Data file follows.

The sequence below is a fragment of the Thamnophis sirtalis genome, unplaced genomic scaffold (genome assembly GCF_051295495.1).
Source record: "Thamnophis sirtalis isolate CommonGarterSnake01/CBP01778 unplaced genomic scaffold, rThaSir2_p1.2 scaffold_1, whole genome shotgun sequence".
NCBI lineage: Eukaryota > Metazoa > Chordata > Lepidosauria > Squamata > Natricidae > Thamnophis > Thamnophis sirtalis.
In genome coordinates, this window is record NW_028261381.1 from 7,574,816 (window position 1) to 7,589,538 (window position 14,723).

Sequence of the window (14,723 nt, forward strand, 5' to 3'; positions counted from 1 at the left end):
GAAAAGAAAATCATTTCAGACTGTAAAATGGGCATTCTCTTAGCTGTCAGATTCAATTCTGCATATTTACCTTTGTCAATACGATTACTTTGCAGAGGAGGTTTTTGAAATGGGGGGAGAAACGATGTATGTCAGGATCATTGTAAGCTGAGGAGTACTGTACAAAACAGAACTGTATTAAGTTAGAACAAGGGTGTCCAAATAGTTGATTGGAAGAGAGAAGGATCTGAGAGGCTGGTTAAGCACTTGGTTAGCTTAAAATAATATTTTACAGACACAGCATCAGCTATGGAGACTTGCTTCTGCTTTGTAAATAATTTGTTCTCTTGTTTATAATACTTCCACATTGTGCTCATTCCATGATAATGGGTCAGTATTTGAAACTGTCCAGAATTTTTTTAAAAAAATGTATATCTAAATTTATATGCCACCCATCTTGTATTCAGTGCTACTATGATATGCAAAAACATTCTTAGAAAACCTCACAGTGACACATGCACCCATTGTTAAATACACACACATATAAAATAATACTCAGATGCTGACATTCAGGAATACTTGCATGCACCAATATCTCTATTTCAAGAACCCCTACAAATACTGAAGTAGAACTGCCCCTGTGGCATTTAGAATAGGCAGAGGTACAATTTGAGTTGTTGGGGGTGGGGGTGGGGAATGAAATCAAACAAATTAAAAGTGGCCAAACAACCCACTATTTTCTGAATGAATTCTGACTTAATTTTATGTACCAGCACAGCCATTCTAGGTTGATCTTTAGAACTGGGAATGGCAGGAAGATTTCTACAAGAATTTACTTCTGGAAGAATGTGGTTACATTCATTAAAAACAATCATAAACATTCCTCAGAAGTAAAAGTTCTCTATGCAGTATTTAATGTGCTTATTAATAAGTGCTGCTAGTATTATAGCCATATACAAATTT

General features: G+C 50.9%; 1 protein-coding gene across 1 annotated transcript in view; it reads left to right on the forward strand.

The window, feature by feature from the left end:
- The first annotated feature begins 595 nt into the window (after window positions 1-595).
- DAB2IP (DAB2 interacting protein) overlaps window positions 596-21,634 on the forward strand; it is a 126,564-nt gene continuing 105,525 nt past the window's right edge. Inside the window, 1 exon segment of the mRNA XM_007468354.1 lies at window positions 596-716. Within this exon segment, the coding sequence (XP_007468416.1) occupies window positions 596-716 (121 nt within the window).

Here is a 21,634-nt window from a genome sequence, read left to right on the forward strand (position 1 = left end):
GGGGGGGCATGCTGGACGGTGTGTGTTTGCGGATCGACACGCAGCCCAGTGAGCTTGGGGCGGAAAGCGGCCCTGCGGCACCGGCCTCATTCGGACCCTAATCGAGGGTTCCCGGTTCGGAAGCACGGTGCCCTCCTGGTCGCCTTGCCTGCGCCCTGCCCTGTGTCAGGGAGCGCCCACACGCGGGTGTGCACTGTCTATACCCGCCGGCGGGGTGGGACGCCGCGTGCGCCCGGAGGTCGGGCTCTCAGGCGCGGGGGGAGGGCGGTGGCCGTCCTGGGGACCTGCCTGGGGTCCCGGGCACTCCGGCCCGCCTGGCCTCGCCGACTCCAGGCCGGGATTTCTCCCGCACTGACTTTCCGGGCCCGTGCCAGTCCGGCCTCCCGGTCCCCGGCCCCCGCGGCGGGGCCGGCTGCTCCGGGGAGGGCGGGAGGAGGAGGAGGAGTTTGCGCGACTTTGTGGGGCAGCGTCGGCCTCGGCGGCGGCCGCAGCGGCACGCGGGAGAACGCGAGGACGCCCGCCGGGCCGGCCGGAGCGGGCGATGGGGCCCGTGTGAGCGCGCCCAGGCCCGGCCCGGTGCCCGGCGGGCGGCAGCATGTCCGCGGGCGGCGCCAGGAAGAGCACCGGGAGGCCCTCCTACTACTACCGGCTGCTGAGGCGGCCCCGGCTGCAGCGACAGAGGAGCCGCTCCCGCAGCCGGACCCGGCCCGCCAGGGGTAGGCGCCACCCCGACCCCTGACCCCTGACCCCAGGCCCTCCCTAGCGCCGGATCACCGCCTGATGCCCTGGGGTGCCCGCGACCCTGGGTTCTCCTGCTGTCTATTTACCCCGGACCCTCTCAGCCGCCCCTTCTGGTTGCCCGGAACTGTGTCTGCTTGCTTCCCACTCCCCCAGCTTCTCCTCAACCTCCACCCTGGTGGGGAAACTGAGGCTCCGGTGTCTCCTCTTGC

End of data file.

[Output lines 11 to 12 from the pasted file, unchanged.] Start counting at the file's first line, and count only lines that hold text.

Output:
Here is a 21,634-nt window from a genome sequence, read left to right on the forward strand (position 1 = left end):
GGGGGGGCATGCTGGACGGTGTGTGTTTGCGGATCGACACGCAGCCCAGTGAGCTTGGGGCGGAAAGCGGCCCTGCGGCACCGGCCTCATTCGGACCCTAATCGAGGGTTCCCGGTTCGGAAGCACGGTGCCCTCCTGGTCGCCTTGCCTGCGCCCTGCCCTGTGTCAGGGAGCGCCCACACGCGGGTGTGCACTGTCTATACCCGCCGGCGGGGTGGGACGCCGCGTGCGCCCGGAGGTCGGGCTCTCAGGCGCGGGGGGAGGGCGGTGGCCGTCCTGGGGACCTGCCTGGGGTCCCGGGCACTCCGGCCCGCCTGGCCTCGCCGACTCCAGGCCGGGATTTCTCCCGCACTGACTTTCCGGGCCCGTGCCAGTCCGGCCTCCCGGTCCCCGGCCCCCGCGGCGGGGCCGGCTGCTCCGGGGAGGGCGGGAGGAGGAGGAGGAGTTTGCGCGACTTTGTGGGGCAGCGTCGGCCTCGGCGGCGGCCGCAGCGGCACGCGGGAGAACGCGAGGACGCCCGCCGGGCCGGCCGGAGCGGGCGATGGGGCCCGTGTGAGCGCGCCCAGGCCCGGCCCGGTGCCCGGCGGGCGGCAGCATGTCCGCGGGCGGCGCCAGGAAGAGCACCGGGAGGCCCTCCTACTACTACCGGCTGCTGAGGCGGCCCCGGCTGCAGCGACAGAGGAGCCGCTCCCGCAGCCGGACCCGGCCCGCCAGGGGTAGGCGCCACCCCGACCCCTGACCCCTGACCCCAGGCCCTCCCTAGCGCCGGATCACCGCCTGATGCCCTGGGGTGCCCGCGACCCTGGGTTCTCCTGCTGTCTATTTACCCCGGACCCTCTCAGCCGCCCCTTCTGGTTGCCCGGAACTGTGTCTGCTTGCTTCCCACTCCCCCAGCTTCTCCTCAACCTCCACCCTGGTGGGGAAACTGAGGCTCCGGTGTCTCCTCTTGC